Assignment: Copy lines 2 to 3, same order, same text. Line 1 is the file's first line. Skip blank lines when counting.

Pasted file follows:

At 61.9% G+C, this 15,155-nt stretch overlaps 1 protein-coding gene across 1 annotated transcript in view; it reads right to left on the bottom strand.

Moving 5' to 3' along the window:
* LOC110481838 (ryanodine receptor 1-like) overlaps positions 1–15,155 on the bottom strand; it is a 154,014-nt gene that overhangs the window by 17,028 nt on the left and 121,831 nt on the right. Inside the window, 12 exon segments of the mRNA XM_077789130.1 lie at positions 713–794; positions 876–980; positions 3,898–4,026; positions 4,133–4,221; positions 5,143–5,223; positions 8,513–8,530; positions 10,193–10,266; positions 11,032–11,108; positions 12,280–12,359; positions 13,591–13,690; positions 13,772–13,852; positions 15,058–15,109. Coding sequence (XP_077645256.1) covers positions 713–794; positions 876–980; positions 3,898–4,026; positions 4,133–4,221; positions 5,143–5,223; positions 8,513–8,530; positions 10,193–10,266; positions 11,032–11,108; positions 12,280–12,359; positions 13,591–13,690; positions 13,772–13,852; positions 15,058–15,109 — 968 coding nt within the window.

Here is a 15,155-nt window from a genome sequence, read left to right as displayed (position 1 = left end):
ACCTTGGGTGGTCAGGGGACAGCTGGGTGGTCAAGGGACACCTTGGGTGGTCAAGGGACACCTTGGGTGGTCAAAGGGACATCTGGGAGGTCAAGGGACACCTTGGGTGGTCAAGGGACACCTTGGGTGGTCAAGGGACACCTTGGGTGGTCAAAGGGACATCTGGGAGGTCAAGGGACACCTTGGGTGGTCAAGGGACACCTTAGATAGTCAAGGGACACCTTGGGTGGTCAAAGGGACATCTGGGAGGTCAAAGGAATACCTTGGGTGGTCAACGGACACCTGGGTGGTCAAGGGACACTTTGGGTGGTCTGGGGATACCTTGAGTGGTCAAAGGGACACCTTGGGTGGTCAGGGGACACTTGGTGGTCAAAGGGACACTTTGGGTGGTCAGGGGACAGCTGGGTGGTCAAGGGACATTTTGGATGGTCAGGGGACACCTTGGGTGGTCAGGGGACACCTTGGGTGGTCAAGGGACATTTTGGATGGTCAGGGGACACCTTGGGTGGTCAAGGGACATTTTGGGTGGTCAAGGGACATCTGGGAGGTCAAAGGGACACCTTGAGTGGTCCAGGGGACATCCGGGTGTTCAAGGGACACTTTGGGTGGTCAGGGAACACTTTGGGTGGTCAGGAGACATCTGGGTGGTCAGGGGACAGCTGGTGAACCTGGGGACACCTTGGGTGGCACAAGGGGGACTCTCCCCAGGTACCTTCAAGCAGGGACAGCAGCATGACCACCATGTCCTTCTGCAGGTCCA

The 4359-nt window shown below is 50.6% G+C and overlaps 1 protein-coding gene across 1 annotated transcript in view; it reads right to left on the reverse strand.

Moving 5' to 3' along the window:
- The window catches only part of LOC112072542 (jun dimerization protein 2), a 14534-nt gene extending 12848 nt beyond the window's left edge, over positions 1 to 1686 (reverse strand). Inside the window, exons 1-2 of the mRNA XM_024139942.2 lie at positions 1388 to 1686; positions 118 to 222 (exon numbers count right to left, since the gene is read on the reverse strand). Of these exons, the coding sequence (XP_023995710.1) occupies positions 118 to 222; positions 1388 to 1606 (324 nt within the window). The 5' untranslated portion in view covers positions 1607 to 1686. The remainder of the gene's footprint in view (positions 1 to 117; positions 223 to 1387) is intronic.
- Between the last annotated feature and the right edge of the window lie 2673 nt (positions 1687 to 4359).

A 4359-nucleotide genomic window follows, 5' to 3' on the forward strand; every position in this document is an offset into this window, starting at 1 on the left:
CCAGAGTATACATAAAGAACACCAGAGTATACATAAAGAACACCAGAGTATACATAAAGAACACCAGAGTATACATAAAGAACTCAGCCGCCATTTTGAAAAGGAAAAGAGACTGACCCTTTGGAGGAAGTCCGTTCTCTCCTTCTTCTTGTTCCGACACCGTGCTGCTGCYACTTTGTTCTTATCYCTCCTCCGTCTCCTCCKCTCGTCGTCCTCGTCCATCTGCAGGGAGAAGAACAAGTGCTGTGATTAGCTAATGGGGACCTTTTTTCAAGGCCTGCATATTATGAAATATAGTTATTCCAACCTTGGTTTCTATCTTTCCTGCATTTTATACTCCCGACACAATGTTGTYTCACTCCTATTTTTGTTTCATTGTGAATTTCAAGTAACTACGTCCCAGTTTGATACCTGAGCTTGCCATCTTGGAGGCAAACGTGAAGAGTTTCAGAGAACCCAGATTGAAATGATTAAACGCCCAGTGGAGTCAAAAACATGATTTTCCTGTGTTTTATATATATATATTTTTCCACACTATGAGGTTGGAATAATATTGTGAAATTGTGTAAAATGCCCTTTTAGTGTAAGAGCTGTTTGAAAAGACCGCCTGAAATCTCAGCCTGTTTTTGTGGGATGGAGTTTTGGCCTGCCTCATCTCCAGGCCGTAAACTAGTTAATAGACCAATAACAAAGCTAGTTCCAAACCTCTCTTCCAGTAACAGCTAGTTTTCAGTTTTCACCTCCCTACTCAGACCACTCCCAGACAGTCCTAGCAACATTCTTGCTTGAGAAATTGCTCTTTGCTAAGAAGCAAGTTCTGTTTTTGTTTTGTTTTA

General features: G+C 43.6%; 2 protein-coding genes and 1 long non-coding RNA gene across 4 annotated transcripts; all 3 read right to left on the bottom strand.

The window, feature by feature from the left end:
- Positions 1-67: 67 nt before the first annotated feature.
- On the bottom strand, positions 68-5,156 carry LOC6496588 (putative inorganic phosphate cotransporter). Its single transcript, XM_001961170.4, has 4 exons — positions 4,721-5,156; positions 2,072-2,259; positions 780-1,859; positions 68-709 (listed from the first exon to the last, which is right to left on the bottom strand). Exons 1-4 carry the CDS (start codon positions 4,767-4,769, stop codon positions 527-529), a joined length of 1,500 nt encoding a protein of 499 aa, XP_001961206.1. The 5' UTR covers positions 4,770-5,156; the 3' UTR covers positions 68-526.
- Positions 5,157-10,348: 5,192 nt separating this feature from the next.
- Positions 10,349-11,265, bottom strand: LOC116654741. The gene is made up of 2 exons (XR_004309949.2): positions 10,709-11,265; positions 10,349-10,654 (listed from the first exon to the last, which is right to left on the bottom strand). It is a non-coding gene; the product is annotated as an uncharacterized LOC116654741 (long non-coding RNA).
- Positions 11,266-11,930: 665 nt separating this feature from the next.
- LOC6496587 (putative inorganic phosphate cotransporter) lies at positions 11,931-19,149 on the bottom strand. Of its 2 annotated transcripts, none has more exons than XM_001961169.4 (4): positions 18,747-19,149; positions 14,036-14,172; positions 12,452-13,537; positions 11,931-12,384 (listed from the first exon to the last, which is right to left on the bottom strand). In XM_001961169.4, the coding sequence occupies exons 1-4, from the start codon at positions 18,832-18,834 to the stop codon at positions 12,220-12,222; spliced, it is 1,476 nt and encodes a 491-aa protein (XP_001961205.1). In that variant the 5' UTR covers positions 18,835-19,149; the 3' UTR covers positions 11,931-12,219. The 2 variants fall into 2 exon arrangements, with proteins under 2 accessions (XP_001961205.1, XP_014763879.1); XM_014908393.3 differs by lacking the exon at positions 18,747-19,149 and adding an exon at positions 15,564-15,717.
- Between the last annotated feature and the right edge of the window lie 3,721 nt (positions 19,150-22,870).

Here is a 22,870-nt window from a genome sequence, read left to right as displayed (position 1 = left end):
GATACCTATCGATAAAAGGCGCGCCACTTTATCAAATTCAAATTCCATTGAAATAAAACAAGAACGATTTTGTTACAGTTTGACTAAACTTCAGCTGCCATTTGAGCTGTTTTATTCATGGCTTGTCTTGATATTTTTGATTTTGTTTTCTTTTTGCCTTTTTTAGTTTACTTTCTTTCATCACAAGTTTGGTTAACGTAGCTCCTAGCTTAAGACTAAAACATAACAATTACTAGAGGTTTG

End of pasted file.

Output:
Moving 5' to 3' along the window:
* LOC110481838 (ryanodine receptor 1-like) overlaps positions 1–15,155 on the bottom strand; it is a 154,014-nt gene that overhangs the window by 17,028 nt on the left and 121,831 nt on the right. Inside the window, 12 exon segments of the mRNA XM_077789130.1 lie at positions 713–794; positions 876–980; positions 3,898–4,026; positions 4,133–4,221; positions 5,143–5,223; positions 8,513–8,530; positions 10,193–10,266; positions 11,032–11,108; positions 12,280–12,359; positions 13,591–13,690; positions 13,772–13,852; positions 15,058–15,109. Coding sequence (XP_077645256.1) covers positions 713–794; positions 876–980; positions 3,898–4,026; positions 4,133–4,221; positions 5,143–5,223; positions 8,513–8,530; positions 10,193–10,266; positions 11,032–11,108; positions 12,280–12,359; positions 13,591–13,690; positions 13,772–13,852; positions 15,058–15,109 — 968 coding nt within the window.